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emvireo
08-28-2014, 08:02 AM
Any help here would be greatly appreciated.

One of the characters in my novel is a novelist. Other characters quote his work, and in one chapter, he gives a reading with longer excerpts. I am struggling to format this material. all quoted material is fictional too as i wrote it.

In dialogue, (" ") when others are quoting lines from his books: do direct quotes of his material get an extra ' ' or appear in italics, or does it just appear in regular text? surely i need to show it is a quote.

During his reading, where he is reading from his own novels, how do i format this? - do i have to show with ' ' it is a quote, as above, or just let him speak as normal, even it is a direct quote from his work?

there are also parts where people are simply reading from the books. and i quote longer chunks of the novels, do i skip the ' ' , use italics instead, do they get line breaks?

are there some good examples in famous works where these situations appear as a cross reference. - book parts within novels, etc.

thanks, EM

Ken
08-28-2014, 01:50 PM
I use italics. Not sure if that's okay? I don't really like these thingamajigs ' ', especially if lodged within quotations.

That's fine for nonfiction, IMO. But for a novel all those marks begin to make it seem like a textbook or something.

Again, my opinion.

Ken could be wrong, as he was quick to admit with some pomp.
"'To err is human,' as they say."

emvireo
08-28-2014, 01:58 PM
[QUOTE=Ken;9048802]I use italics.

thanks for your input- do you have characters quoting works of fiction in dialogue, or reading from them out loud? or even reading them silently?

Ken
08-28-2014, 02:33 PM
Not really. Mine usually just quote one another. E.g. A husband quoting their wife.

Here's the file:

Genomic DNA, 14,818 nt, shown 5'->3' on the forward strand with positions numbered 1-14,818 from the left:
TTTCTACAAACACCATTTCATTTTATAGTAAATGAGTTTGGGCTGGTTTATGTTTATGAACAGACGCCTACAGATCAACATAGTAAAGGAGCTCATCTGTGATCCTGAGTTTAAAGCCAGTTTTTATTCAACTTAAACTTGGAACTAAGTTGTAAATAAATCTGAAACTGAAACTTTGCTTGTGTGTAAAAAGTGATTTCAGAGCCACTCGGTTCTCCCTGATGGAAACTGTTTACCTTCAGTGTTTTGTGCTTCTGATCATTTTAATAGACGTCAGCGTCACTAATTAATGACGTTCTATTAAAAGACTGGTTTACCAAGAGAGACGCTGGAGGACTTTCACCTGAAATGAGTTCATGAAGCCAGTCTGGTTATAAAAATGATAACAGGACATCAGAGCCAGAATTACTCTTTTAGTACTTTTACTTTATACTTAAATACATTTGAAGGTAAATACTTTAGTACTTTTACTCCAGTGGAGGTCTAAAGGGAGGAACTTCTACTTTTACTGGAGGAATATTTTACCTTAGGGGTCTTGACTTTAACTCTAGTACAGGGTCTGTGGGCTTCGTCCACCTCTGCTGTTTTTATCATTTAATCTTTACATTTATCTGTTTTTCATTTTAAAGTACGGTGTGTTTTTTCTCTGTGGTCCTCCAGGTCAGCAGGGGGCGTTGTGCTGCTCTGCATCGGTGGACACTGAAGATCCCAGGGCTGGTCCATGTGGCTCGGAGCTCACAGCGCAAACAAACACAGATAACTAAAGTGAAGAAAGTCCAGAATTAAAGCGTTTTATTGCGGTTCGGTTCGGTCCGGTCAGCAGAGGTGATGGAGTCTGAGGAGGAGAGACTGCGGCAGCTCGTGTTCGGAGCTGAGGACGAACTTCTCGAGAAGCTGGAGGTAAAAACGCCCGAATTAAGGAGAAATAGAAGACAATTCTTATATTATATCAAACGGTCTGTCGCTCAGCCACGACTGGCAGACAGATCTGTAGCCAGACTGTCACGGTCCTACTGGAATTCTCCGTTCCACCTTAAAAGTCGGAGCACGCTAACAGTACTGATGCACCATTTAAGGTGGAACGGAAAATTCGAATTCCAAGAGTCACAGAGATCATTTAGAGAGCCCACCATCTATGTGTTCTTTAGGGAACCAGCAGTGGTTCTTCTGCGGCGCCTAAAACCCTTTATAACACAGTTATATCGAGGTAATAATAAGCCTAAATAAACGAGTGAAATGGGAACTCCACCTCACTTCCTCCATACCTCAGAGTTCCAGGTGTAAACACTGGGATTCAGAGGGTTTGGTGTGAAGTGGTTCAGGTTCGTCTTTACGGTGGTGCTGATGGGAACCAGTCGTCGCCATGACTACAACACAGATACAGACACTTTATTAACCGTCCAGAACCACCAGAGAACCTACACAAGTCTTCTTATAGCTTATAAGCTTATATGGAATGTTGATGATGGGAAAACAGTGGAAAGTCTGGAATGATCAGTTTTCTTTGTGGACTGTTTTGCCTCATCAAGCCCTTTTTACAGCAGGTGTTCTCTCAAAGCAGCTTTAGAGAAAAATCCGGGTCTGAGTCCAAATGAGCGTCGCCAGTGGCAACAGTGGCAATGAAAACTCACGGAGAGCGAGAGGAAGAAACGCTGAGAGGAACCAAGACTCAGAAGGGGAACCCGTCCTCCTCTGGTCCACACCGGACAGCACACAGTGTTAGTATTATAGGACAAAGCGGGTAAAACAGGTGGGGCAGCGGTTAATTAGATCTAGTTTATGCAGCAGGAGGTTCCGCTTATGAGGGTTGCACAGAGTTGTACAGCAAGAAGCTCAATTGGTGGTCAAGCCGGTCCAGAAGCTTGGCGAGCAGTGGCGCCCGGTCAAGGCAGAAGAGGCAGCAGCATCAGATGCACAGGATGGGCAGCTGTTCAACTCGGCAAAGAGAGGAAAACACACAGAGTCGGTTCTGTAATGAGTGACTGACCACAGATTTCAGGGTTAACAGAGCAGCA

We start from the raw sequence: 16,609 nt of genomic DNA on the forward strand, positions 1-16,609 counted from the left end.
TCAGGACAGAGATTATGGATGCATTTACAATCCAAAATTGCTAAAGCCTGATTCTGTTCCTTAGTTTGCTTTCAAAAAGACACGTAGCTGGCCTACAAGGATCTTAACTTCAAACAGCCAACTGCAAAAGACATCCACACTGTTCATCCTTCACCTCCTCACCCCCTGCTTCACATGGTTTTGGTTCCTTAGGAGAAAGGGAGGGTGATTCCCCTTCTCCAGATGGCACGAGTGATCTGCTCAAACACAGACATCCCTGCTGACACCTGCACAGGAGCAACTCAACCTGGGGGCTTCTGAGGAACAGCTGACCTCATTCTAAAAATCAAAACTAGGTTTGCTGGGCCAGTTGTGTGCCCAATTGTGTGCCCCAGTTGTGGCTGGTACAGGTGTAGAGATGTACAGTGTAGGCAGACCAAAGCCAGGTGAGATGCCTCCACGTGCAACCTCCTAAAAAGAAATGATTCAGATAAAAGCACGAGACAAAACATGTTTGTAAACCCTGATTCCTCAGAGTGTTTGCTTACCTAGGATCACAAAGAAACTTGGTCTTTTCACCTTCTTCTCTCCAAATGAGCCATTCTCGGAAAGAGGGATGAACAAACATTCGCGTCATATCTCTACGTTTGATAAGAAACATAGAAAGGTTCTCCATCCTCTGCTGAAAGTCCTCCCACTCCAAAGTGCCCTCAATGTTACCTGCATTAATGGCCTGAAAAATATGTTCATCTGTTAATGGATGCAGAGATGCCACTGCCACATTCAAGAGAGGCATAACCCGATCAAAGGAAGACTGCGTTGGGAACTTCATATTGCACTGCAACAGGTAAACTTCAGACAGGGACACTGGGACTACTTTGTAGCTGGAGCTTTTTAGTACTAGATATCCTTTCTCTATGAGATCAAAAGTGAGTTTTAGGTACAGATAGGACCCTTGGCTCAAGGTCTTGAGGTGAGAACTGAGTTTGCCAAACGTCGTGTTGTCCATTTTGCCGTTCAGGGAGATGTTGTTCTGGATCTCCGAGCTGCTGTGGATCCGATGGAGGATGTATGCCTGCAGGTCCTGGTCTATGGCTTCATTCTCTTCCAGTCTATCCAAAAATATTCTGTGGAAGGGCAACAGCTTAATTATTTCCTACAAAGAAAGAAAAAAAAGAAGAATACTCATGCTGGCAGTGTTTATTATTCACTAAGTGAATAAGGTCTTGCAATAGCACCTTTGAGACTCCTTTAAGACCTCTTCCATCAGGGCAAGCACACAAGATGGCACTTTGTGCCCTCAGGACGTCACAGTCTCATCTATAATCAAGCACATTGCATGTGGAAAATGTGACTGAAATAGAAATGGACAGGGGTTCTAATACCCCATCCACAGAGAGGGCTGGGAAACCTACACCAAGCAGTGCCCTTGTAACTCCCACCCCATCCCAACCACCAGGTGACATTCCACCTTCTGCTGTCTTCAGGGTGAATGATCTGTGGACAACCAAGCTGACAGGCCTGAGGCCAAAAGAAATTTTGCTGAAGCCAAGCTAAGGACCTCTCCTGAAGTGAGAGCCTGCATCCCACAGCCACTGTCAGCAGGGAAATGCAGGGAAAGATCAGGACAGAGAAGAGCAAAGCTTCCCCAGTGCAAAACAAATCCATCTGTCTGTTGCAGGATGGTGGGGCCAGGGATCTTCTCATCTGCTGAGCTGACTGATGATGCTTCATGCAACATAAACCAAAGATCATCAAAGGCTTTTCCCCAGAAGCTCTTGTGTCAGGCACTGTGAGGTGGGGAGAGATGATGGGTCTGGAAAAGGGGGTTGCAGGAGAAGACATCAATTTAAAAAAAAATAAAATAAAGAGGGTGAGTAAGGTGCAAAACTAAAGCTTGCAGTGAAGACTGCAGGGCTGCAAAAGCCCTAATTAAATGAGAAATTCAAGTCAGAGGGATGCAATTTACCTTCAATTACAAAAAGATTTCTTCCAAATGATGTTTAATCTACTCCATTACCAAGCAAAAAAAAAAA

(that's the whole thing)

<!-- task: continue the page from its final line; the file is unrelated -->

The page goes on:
I do use literary allusions, which might be something to consider instead of quoting material directly. If you suspect readers will be familiar with a quote from a novel, etc, then you can just have them paraphrase it instead or just not bother with marking the passage off as the quote is understood to be one.

Exiting the club with a woman's phone number, Bob exclaimed, "I came, I saw, I conquered!" Or something of the sort. (Hard coming up with examples on the spur of the moment.)

King Neptune
08-28-2014, 04:37 PM
I think that quotation marks would be correct, and, if it is a quote within dialogue, then treat as a quote within a quote "'reading'". If the author is reading his work, then it is still a quote and should be punctuated that way.

Maryn
08-28-2014, 06:12 PM
There are rules for this, in general, and publishing house styles which may or may not follow those rules.

When a character's dialogue quotes something, you are correct to put the quoted material in single quotes, with its original capitalization but not necessarily its original sentence ending punctuation if the dialogue's sentence does not end:

Marie cleared her throat. "As Shakespeare said, 'Brevity is the soul of wit,' but you all know once I get talking, I'm never brief!"

Some publishers would have you use:

Marie cleared her throat. "As Shakespeare said, Brevity is the soul of wit, but you all know once I get talking, I'm never brief!"

If you have a publisher in mind, see how their books do it. If you do not, go with the first version, which is the existing rule.

For longer quotes, a couple of thoughts. First, are you sure you want to do that? Many readers, myself among them, start zoning out when there are long segments of quoted material uninterrupted by characters' actions, thoughts, or anything else.

But if it's what serves your work best, there are rules for that, too. The classic is to skip one line (meaning that in a double-spaced manuscript format, you'd skip three), then indent the quoted material one half inch from both the right and left margins, indenting each paragraph within the double indents normally. Start each quoted paragraph with an open quotation mark, and end only the final quote with a close-quotation mark. Skip another line and return to your normal margins.

Some publishing houses would rather see italics than those quotation marks, and of those, some will want the text double indented and others won't.

Maryn, hoping this helps

emvireo
08-29-2014, 06:55 AM
thank you very much. most helpful.